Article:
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Staying home

Posted: November 10, 2017 at 8:59 am   /   by   /   comments (2)

Imiss Mary Darlington. Mary lived just around the corner on East Street—the house where a pair of trees were coaxed decades past to join a few feet off the ground— forming a distinct arboreal X symbol on her front yard. Mary wrote a column in this newspaper for a time—a gentle and hopeful contemplation of her garden. Yet her writing seemed to transcend description of buds, earth and sunlight—immersed in the words the reader joined her in careful observation of the beauty and charm that exists in the everyday. She walked every day. To the Post Office. To the church. Foodland. Slight and always cheerful, Mary offered a warm and enchanting encounter to those fortunate to know her.

But when the house and yard became too much, there was nowhere in Wellington for her and her husband, Arthur, to go.

I remember the day they left. Arthur had been ailing for some time and they decided they just couldn’t manage in their house. She mourned the idea of leaving this village. Her church. Her garden. Her routine. Her home. But there was nowhere here for them to live.

I had never seen tears on Mary’s face before. Never seen her so anguished.

Mary and Arthur moved to an apartment in Trenton. It was the sensible decision. But leaving the village was painful. Not so far away. But far enough.

Arthur has since passed away. Mary visits from time to time. But it’s not the same.

There is a new proposal being put f orth for condominium apartments in Wellington. Three four-storey buildings on the patch of grass between the LCBO and the medical centre on the village’s western edge.

The prospect is worrying to some. Objectionable to others. Too big, too dense, too close. Folks worry about retail rising on the edge of the village, eroding the vitality of downtown. Some worry about the appearance of apartment blocks on Wellington’s western gateway. And, if you live on Elmdale Drive, and your home backs onto the greenspace, you are sure to be displeased about the prospect of three new condominium buildings blocking your view of the lake.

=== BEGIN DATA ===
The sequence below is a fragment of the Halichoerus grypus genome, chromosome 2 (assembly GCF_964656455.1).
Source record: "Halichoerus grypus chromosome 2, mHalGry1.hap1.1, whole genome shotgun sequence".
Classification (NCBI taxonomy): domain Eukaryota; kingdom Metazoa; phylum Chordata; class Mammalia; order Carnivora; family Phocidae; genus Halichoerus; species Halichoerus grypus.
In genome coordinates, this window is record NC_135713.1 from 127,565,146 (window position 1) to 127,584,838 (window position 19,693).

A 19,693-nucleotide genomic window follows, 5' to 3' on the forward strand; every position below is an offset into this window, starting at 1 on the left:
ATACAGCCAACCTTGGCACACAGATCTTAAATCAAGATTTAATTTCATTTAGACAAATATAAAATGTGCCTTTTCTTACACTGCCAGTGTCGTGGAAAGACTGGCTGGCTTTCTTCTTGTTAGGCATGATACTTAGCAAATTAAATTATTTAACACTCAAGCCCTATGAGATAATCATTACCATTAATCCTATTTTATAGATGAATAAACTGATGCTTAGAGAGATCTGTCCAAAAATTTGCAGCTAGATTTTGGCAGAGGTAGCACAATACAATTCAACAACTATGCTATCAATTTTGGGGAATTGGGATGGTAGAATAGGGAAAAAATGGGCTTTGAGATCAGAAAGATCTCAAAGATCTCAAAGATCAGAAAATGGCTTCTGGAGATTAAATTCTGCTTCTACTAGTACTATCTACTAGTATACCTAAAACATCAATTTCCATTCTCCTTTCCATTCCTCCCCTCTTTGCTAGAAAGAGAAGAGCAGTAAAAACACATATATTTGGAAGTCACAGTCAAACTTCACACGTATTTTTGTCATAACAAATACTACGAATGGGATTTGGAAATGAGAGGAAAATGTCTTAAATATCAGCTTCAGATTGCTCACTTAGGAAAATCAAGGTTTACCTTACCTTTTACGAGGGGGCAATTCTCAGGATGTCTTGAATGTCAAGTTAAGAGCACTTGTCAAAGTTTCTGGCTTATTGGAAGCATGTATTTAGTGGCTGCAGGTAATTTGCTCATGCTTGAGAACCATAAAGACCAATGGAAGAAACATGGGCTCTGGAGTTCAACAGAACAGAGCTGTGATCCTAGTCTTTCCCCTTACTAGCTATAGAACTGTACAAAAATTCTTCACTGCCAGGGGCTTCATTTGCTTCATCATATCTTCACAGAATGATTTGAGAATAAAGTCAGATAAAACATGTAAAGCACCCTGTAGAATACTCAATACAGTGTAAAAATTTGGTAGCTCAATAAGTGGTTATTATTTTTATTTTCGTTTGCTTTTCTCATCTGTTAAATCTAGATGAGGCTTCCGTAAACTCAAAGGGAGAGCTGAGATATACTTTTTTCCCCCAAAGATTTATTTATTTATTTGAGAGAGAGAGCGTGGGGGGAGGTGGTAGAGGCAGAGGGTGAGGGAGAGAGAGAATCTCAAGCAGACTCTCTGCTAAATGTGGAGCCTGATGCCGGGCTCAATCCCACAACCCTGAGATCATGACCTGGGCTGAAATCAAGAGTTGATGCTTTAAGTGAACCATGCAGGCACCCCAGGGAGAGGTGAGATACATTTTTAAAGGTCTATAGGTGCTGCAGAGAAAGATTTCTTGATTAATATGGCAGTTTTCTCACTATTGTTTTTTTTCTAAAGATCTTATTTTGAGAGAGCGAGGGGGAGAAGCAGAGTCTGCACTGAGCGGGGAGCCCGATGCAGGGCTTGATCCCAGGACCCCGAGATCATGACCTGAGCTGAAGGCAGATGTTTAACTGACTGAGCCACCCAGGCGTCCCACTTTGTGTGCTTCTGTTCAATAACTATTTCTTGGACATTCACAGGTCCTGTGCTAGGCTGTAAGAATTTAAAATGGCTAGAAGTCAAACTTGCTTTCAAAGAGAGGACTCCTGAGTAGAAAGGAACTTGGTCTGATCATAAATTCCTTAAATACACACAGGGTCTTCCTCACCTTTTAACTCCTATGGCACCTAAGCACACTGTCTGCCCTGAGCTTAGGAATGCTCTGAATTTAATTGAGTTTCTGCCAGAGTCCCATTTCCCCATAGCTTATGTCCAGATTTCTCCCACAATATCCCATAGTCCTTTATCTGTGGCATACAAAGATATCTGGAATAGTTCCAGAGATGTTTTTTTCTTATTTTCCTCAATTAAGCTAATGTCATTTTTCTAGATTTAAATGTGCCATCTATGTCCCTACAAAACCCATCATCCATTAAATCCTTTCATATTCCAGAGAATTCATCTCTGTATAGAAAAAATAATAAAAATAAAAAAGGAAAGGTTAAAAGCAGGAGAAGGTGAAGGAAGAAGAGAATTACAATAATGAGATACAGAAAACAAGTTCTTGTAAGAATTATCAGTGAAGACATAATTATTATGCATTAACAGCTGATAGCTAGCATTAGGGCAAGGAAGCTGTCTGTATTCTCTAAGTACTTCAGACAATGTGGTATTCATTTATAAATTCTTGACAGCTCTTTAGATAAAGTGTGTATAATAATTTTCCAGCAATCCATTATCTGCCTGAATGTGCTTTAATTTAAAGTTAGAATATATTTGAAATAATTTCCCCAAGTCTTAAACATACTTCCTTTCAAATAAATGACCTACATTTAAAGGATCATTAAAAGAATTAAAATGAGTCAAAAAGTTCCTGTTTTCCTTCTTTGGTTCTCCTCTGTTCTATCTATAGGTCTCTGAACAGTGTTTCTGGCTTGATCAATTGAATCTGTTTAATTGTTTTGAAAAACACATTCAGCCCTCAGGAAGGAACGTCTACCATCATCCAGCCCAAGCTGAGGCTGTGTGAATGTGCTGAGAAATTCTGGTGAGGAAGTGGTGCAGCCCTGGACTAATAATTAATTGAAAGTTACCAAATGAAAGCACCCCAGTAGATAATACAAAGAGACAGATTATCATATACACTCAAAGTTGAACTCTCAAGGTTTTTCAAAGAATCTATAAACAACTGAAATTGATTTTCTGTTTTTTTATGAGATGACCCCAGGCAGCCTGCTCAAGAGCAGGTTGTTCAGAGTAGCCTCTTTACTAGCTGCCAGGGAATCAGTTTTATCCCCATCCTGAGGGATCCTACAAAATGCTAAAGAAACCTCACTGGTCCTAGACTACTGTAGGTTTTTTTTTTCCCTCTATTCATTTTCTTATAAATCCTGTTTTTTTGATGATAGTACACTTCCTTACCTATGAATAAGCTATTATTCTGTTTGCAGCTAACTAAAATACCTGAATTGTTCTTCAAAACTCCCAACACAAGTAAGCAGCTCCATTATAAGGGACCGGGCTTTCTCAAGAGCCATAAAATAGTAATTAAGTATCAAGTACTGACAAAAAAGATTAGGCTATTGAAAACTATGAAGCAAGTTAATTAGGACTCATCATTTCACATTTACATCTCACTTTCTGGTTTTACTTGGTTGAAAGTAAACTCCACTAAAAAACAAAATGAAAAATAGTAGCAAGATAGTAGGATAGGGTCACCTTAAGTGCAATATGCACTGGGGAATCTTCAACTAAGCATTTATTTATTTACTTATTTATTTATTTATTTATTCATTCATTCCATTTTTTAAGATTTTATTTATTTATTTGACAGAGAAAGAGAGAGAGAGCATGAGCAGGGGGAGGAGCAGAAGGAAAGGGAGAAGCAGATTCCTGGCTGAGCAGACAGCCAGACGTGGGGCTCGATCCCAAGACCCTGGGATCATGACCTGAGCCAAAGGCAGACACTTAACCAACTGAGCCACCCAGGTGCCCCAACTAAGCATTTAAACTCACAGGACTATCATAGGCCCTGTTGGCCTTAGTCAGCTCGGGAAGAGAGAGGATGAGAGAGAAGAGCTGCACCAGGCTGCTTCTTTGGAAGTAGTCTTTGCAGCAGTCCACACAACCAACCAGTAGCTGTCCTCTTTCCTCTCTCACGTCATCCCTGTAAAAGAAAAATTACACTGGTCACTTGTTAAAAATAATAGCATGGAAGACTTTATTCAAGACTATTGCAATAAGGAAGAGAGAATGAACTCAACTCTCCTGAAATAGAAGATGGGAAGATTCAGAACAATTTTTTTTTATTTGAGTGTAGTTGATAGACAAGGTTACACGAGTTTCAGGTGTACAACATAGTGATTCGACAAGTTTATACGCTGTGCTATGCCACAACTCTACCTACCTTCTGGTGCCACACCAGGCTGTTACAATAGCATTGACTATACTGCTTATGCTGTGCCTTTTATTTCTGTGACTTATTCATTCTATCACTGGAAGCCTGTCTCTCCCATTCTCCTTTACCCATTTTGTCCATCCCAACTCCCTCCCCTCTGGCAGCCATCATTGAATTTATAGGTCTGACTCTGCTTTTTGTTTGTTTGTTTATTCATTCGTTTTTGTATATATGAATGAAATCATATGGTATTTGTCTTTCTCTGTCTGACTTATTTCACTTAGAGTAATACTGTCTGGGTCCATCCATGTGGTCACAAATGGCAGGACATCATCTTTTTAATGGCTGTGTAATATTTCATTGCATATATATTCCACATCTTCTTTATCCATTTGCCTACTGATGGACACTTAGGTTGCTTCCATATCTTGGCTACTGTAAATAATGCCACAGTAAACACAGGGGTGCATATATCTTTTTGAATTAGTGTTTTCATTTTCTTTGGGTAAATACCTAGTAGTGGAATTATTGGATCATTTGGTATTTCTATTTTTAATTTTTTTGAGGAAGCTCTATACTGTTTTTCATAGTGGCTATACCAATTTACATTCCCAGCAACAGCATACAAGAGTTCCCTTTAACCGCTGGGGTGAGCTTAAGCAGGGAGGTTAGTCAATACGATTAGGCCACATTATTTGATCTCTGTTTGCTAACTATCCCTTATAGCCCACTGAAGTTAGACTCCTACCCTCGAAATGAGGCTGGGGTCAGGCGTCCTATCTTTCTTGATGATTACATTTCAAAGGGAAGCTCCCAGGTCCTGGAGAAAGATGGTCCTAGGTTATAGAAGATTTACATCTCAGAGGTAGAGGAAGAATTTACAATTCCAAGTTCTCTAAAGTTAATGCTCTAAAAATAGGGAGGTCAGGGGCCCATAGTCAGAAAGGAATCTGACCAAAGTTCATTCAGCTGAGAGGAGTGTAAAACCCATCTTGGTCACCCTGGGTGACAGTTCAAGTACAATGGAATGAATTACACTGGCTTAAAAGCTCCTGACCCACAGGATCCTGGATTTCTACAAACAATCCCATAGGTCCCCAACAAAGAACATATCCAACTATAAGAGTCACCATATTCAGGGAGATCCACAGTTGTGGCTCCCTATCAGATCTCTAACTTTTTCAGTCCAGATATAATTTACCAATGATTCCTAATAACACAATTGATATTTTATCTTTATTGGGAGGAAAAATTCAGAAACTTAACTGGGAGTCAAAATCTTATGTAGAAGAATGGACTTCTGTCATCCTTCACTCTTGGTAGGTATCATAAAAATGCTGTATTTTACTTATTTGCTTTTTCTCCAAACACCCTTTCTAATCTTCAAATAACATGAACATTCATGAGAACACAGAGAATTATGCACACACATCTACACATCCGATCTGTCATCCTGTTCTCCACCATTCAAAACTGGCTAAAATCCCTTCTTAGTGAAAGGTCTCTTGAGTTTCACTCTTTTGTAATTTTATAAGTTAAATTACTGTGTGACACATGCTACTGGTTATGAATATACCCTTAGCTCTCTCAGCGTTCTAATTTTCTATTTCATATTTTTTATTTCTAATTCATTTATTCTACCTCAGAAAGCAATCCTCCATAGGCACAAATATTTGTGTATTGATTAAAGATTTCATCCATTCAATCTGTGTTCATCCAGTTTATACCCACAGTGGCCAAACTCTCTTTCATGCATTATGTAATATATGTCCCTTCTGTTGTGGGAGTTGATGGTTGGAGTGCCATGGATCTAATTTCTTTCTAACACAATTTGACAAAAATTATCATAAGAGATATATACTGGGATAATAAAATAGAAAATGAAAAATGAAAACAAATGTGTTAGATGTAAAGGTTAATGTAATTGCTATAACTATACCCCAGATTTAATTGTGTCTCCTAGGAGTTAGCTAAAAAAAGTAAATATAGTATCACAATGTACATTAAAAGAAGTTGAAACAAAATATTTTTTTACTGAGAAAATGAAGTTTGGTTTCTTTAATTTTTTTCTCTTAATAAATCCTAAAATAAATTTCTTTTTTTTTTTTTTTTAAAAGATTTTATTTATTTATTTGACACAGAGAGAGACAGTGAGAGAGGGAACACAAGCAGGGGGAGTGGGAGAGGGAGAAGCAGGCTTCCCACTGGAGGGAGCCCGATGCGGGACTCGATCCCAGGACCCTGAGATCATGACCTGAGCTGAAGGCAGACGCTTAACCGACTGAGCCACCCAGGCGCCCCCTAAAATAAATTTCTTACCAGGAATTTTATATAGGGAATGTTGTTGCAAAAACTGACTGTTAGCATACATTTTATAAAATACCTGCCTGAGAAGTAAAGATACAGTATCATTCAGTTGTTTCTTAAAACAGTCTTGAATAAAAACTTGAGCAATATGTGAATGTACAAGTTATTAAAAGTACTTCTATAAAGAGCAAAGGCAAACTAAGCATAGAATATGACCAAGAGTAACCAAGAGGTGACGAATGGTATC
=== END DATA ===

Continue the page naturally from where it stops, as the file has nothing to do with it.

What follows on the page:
But before we prepare our petitions and picket signs, let’s first acknowledge the housing market in Wellington—and to a lesser extent, the County—is broken. Demand to live here far outstrips the available supply. Not nearly enough homes are being built, or are coming available on the resale market to feed this demand. Those homes that do come up for sale, trade at prices that make living in Wellington unaffordable for many, if not most.

Wellington on the Lake is building homes as fast as it can, but that community will soon be filled. And besides, it is not for everyone. As many as 700 new homes are planned for the northern edge of the village, but these developers have been stuck in neutral for nearly a decade with no clear prospect for breaking ground soon.

What all this means is that homes that traded two years ago for $200,000 are being snapped up for $400,000 or more. At these prices, the economics, for some, means converting to a vacation rental. More problematically, as neighbourhood streets are consumed by AirBnB and VRBO rentals, we run the risk of treating the symptom rather than the disease— or losing focus from the challenge before us—namely a demand-supply imbalance.

The bottom line is that Wellington, and indeed Prince Edward County, needs more housing. More types and variety of housing.